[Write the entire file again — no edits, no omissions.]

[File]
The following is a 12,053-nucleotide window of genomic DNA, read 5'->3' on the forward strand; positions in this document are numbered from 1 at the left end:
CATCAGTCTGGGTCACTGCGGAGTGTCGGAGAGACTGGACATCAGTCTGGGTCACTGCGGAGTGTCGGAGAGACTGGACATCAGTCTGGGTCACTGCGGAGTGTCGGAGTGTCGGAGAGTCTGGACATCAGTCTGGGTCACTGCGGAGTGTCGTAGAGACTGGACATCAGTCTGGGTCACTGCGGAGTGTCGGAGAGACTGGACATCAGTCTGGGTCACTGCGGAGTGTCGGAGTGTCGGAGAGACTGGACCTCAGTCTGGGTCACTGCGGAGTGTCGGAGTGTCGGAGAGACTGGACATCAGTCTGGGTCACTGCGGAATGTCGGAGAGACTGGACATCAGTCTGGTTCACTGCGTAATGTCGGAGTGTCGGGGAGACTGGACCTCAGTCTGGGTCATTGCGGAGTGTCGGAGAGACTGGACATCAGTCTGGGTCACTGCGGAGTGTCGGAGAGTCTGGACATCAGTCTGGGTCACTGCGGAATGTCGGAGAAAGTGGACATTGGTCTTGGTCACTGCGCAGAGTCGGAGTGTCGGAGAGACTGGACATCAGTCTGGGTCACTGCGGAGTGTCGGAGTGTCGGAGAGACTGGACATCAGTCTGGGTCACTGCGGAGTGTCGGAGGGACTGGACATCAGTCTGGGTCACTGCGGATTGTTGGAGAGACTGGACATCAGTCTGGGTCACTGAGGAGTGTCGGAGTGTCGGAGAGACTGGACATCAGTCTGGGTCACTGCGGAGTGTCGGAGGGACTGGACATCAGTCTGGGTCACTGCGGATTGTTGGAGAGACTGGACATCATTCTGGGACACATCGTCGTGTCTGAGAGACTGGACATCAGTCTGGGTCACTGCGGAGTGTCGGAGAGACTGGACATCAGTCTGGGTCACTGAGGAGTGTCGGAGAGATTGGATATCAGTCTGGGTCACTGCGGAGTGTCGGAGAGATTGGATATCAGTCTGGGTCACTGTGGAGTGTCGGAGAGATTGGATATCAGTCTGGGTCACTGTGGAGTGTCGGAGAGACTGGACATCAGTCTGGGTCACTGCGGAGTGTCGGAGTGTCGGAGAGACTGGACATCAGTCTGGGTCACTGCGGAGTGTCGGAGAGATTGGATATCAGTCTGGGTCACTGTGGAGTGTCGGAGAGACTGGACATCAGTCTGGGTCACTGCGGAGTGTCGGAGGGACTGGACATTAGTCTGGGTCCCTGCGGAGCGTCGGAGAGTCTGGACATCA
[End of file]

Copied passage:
The following is a 12,053-nucleotide window of genomic DNA, read 5'->3' on the forward strand; positions in this document are numbered from 1 at the left end:
CATCAGTCTGGGTCACTGCGGAGTGTCGGAGAGACTGGACATCAGTCTGGGTCACTGCGGAGTGTCGGAGAGACTGGACATCAGTCTGGGTCACTGCGGAGTGTCGGAGTGTCGGAGAGTCTGGACATCAGTCTGGGTCACTGCGGAGTGTCGTAGAGACTGGACATCAGTCTGGGTCACTGCGGAGTGTCGGAGAGACTGGACATCAGTCTGGGTCACTGCGGAGTGTCGGAGTGTCGGAGAGACTGGACCTCAGTCTGGGTCACTGCGGAGTGTCGGAGTGTCGGAGAGACTGGACATCAGTCTGGGTCACTGCGGAATGTCGGAGAGACTGGACATCAGTCTGGTTCACTGCGTAATGTCGGAGTGTCGGGGAGACTGGACCTCAGTCTGGGTCATTGCGGAGTGTCGGAGAGACTGGACATCAGTCTGGGTCACTGCGGAGTGTCGGAGAGTCTGGACATCAGTCTGGGTCACTGCGGAATGTCGGAGAAAGTGGACATTGGTCTTGGTCACTGCGCAGAGTCGGAGTGTCGGAGAGACTGGACATCAGTCTGGGTCACTGCGGAGTGTCGGAGTGTCGGAGAGACTGGACATCAGTCTGGGTCACTGCGGAGTGTCGGAGGGACTGGACATCAGTCTGGGTCACTGCGGATTGTTGGAGAGACTGGACATCAGTCTGGGTCACTGAGGAGTGTCGGAGTGTCGGAGAGACTGGACATCAGTCTGGGTCACTGCGGAGTGTCGGAGGGACTGGACATCAGTCTGGGTCACTGCGGATTGTTGGAGAGACTGGACATCATTCTGGGACACATCGTCGTGTCTGAGAGACTGGACATCAGTCTGGGTCACTGCGGAGTGTCGGAGAGACTGGACATCAGTCTGGGTCACTGAGGAGTGTCGGAGAGATTGGATATCAGTCTGGGTCACTGCGGAGTGTCGGAGAGATTGGATATCAGTCTGGGTCACTGTGGAGTGTCGGAGAGATTGGATATCAGTCTGGGTCACTGTGGAGTGTCGGAGAGACTGGACATCAGTCTGGGTCACTGCGGAGTGTCGGAGTGTCGGAGAGACTGGACATCAGTCTGGGTCACTGCGGAGTGTCGGAGAGATTGGATATCAGTCTGGGTCACTGTGGAGTGTCGGAGAGACTGGACATCAGTCTGGGTCACTGCGGAGTGTCGGAGGGACTGGACATTAGTCTGGGTCCCTGCGGAGCGTCGGAGAGTCTGGACATCA